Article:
It's always a wonderful experience to watch the powerful, precise and graceful movement of ballet dancers and the flow and sometimes abrupt changes of their bodily postures and the elegant variation in the rhythm of their motions. Such visual enjoyment is not necessarily confined only to the pieces ballet dancers perform on the stage. When one gets the chance to see what the dancers are doing during their training and rehearsals, when some of their movements are not yet perfect, one gets another kind of enjoyment: we see how difficult it is to get it right. We see the kind of physical and psychological hardships and sometimes literal tortures that dancers have to endure before they become those glittering stars we see in their gala performances as they dash, flit or turn about on the stage with apparent effortless elegance and grace.
I got one such chance at the Cine Grand last night. I saw Norwegian documentary director Elvebakk Kenneth's Ballet Boys (2013). Elvebakk (born 1966) is a graduate of University of Oslo, Norwegian School of Management and Oslo Film and Television Academy and has been working for a number of years for for the radio and TV section of The Norwegian Broadcasting Corporation (NRK).
The documentary tracks 4 years in the lives of three aspiring adolescent male ballerinos in Norway: Lukas Bjørneboe Brændsrød, Syvert Lorenz Garcia and Torgeir Lund, how they met at the Norwegian Ballet School, why they joined the school, the rigor of their training, what and how they were taught, their failures the uncertainties they faced, their developing friendship, the hidden tensions amongst them, the attitudes of their respective families as well as snippets of their training, auditions, the joys of being accepted, and for Syvert, abandonment and then re-starting and for Lukas, his invitation to audition for and final acceptance by the Royal Ballet School in London and actually deciding to do his training there, something which requires his parents to pour into it all their financial resources they could amass in support. Lukas is gifted. He's also lucky to have the kind of parents he has.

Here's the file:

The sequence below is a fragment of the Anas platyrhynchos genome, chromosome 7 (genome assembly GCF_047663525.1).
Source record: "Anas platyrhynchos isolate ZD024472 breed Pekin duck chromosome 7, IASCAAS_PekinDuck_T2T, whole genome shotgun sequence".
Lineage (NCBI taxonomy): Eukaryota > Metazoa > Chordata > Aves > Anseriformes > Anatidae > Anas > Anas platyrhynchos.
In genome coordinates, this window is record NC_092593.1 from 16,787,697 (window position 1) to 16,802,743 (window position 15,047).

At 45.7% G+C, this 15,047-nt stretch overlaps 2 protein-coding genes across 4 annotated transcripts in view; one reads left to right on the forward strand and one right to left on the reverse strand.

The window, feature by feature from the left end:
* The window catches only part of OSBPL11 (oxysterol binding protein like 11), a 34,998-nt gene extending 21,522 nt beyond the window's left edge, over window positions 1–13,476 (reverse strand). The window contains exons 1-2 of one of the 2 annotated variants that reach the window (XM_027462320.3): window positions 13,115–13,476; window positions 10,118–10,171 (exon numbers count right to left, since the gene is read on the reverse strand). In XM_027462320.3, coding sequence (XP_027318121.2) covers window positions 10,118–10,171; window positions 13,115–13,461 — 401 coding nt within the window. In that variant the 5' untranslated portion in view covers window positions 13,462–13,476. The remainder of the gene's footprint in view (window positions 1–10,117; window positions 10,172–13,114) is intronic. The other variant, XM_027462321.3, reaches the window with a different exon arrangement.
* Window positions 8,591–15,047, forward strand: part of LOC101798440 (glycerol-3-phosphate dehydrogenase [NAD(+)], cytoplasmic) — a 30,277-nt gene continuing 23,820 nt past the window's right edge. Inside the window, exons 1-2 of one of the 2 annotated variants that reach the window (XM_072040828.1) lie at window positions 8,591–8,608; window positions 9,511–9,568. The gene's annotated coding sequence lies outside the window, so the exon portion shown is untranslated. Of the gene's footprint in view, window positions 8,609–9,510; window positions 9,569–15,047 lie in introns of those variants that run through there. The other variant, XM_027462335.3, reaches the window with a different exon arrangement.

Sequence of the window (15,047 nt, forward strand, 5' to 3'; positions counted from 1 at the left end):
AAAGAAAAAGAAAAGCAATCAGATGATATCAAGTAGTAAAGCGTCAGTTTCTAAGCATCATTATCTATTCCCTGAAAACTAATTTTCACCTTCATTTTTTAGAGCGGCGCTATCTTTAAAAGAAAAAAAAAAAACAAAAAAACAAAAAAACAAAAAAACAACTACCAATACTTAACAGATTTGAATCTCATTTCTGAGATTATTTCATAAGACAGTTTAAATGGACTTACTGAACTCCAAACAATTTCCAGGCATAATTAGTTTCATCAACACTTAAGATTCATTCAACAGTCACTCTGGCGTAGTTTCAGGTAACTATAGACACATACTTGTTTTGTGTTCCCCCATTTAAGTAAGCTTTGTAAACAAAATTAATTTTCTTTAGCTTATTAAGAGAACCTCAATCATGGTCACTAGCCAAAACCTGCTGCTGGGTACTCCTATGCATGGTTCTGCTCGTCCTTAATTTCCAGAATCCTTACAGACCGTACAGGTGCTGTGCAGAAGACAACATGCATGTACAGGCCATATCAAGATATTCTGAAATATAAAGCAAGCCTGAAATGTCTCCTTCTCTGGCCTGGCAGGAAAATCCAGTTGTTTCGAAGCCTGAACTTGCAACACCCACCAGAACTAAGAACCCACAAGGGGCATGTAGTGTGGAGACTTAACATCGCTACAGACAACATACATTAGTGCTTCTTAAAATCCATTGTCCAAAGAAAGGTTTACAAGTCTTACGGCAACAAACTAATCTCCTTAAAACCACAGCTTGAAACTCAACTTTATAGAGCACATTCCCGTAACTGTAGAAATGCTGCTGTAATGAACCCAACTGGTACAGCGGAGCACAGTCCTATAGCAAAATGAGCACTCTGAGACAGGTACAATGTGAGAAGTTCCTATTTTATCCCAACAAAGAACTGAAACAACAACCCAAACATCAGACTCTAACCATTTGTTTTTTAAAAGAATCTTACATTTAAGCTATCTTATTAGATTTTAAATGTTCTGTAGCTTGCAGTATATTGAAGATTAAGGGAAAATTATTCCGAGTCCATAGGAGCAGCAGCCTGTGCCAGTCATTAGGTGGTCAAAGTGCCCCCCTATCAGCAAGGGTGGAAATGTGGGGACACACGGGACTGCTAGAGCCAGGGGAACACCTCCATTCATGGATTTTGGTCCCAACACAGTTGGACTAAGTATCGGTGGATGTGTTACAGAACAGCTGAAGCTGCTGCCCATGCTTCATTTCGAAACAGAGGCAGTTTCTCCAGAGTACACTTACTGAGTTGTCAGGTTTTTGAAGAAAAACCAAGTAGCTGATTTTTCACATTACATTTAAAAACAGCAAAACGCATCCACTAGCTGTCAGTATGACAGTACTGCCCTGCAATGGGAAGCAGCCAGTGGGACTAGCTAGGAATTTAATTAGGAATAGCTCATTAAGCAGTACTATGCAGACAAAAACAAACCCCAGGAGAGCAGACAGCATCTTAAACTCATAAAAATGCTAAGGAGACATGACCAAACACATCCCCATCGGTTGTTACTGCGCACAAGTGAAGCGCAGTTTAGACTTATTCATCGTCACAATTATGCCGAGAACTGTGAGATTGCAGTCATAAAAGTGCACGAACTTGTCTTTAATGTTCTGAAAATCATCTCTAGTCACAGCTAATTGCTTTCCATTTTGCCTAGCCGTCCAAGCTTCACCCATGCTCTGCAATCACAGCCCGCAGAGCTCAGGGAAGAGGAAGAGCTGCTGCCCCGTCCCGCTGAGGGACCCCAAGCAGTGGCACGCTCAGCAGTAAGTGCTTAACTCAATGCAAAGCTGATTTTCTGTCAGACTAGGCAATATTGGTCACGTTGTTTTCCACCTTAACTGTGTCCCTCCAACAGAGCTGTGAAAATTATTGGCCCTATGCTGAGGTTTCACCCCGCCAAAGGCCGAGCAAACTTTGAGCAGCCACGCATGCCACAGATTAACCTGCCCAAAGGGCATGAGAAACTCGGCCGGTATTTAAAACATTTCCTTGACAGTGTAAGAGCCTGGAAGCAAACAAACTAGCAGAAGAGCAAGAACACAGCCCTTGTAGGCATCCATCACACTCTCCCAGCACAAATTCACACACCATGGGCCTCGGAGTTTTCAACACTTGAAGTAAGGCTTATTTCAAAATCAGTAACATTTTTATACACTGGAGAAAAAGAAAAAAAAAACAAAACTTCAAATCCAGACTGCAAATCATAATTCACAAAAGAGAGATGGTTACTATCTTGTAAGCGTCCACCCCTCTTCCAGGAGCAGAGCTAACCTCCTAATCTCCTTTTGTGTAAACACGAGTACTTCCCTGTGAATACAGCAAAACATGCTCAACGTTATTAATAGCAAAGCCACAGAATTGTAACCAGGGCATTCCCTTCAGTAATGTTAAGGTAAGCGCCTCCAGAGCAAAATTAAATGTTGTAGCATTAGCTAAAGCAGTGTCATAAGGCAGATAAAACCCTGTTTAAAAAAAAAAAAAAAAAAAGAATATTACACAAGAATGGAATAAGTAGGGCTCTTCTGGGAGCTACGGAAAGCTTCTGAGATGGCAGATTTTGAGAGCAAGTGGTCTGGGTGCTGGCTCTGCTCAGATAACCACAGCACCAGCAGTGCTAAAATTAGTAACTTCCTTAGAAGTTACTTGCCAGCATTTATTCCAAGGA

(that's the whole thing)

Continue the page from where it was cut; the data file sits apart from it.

A great deal of thought has been put into the documentary by Elvebakk who wrote as well as directed the film, skilfully interspersing episodes of training with interviews of the dancers at crucial points of their budding development about how they felt, how they chatted at the locker room or in the streets, how they supported each other, as well as how their different parental attitudes affect what the aspiring youthful dancers were deciding what they really wanted to do etc. There's never a dull moment, thanks to the excellent cinematographic work of Torstein Nodland and the music by Henrik Skram and composer Goran Obad . Most of the films about ballets on the market are about ballerinas. So it's a very welcome addition to the genre to have one about the trials and tribulations of budding male dancers. Through the smooth flow of the documentary, we manage to peer into the hearts and minds of three different young male dancers and are able to share part of their anxieties and their joy. Who knows if they will not become our next Nureyev?